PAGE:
Replacement causes no significant improvements in overall physical performance, study shows


Neither dehydroepiandrosterone (DHEA) nor testosterone supplements confer any health benefits, according to a study.

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K. Sreekumaran Nair, MD, PhD, of the Mayo Clinic in Rochester, Minn., and his colleagues studied 87 men aged 62-72 years with low DHEA and testosterone levels and 57 women aged 65-71 years with low DHEA levels. The researchers randomized 29 men to receive DHEA 75 mg/day, 22 to receive testosterone 5 mg day via a skin patch, and 31 men to receive placebo. They randomized 27 women to receive DHEA 50 mg a day and 30 to receive placebo.


At the end of the two-year trial, the supplements had raised the subjects’ levels of DHEA to values that would be considered in the high-normal range for young people, and significantly increased the levels of testosterone in men, according to a report in the New England Journal of Medicine (2006;355:1647-1659). But there were no detectable beneficial effects in any of the treatment groups regarding physical performance, insulin sensitivity, or the physical and mental components of quality of life.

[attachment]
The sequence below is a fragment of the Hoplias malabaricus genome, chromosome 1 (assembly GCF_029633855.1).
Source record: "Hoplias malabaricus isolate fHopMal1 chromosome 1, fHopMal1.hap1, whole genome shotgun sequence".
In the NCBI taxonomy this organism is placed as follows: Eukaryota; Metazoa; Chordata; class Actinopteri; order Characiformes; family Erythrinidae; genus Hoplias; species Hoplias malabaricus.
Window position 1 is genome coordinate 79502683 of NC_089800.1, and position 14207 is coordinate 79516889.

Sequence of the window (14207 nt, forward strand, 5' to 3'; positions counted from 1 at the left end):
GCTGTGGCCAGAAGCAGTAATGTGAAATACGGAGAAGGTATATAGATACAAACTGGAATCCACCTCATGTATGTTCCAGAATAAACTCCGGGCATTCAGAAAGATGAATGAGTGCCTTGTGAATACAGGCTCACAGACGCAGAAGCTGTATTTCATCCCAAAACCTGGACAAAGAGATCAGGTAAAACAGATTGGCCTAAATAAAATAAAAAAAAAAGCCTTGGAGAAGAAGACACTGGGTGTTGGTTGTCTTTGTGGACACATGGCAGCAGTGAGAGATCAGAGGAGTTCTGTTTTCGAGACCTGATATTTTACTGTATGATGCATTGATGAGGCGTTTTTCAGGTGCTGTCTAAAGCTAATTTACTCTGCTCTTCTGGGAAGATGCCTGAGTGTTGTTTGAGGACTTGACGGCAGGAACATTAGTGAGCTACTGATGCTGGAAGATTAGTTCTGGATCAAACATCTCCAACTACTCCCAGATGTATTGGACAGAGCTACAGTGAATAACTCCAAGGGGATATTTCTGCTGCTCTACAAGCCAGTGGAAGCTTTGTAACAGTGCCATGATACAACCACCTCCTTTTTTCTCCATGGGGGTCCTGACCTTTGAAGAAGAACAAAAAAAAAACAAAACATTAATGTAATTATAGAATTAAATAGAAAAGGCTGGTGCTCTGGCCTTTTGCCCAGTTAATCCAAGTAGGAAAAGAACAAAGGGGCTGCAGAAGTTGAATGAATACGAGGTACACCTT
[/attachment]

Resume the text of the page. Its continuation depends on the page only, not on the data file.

Testosterone replacement increased fat-free mass but caused no significant improvement in muscle strength. DHEA had no effect on fat-free mass in either men or women. “The lack of a significant effect on thigh muscle area, strength, or fitness largely discounts the relevance of the change in fat-free mass,” the investigators said. They also pointed out that testosterone supplements may be linked to prostate cancer.


Women in the DHEA group had a small but significant increase in bone mineral density (BMD) of the ultradistal radius, and men in the femoral neck. But there were no increases at other sites. Since other pharmacologic agents result in a far greater increase in BMD, the value of DHEA for this purpose “is probably limited,” the researchers concluded.


In an editorial, Paul M. Stewart, MD, of the University of Birmingham in England, said, “The search for youth continues, but the reversal of age-related decreases in the secretion of DHEA and testosterone through physiologic replacement regimens is no answer.”